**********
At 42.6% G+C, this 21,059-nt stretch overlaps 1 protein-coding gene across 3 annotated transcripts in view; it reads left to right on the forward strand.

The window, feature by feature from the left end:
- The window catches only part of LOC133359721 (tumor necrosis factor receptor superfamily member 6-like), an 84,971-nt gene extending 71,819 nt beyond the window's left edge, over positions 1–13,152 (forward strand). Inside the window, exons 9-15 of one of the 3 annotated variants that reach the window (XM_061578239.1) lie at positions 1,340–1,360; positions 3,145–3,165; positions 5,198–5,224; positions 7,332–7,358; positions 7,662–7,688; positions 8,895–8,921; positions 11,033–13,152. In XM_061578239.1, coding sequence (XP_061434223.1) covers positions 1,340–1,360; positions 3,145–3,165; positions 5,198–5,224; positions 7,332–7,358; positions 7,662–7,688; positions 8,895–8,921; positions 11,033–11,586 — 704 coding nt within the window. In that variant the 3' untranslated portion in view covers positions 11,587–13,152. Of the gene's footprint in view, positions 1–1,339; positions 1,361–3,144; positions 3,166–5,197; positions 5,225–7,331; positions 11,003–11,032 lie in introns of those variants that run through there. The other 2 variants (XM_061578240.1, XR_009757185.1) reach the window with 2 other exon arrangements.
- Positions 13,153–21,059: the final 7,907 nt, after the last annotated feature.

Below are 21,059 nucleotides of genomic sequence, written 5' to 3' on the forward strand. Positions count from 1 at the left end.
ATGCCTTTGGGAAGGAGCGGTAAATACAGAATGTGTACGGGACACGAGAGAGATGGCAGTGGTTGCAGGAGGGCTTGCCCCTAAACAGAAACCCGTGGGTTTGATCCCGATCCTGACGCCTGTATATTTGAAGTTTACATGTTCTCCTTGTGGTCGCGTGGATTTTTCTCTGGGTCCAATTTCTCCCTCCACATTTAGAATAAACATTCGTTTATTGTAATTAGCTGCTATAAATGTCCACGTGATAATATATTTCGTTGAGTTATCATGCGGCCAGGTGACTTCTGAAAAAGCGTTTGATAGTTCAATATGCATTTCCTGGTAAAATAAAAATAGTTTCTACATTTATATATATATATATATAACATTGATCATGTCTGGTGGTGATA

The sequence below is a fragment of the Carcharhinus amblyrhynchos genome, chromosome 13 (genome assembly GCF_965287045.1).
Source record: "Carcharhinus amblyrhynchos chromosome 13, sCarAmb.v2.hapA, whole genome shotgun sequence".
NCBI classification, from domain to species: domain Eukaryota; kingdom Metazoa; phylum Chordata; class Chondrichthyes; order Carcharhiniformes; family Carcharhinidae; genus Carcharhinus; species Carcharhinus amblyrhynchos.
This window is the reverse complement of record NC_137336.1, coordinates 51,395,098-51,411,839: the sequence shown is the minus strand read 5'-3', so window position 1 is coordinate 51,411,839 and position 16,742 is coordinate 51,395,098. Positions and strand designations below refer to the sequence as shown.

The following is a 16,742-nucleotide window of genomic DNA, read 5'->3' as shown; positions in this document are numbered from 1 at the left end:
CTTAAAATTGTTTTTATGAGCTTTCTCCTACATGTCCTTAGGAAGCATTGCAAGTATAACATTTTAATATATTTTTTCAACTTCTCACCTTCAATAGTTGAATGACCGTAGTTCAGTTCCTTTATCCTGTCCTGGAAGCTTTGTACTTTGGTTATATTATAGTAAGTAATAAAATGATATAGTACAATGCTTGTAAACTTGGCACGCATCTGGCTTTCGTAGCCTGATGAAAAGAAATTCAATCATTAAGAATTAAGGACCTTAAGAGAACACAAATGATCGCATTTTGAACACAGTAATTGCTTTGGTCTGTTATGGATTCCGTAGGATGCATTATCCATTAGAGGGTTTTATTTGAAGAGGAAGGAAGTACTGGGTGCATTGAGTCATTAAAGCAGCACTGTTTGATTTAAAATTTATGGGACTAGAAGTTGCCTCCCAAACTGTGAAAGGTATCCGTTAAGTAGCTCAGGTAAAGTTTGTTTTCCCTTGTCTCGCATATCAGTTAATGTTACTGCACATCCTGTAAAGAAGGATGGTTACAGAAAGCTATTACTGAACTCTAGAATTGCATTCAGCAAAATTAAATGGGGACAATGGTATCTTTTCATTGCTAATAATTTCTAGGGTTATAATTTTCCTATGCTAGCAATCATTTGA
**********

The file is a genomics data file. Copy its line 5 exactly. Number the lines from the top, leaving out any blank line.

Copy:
Below are 21,059 nucleotides of genomic sequence, written 5' to 3' on the forward strand. Positions count from 1 at the left end.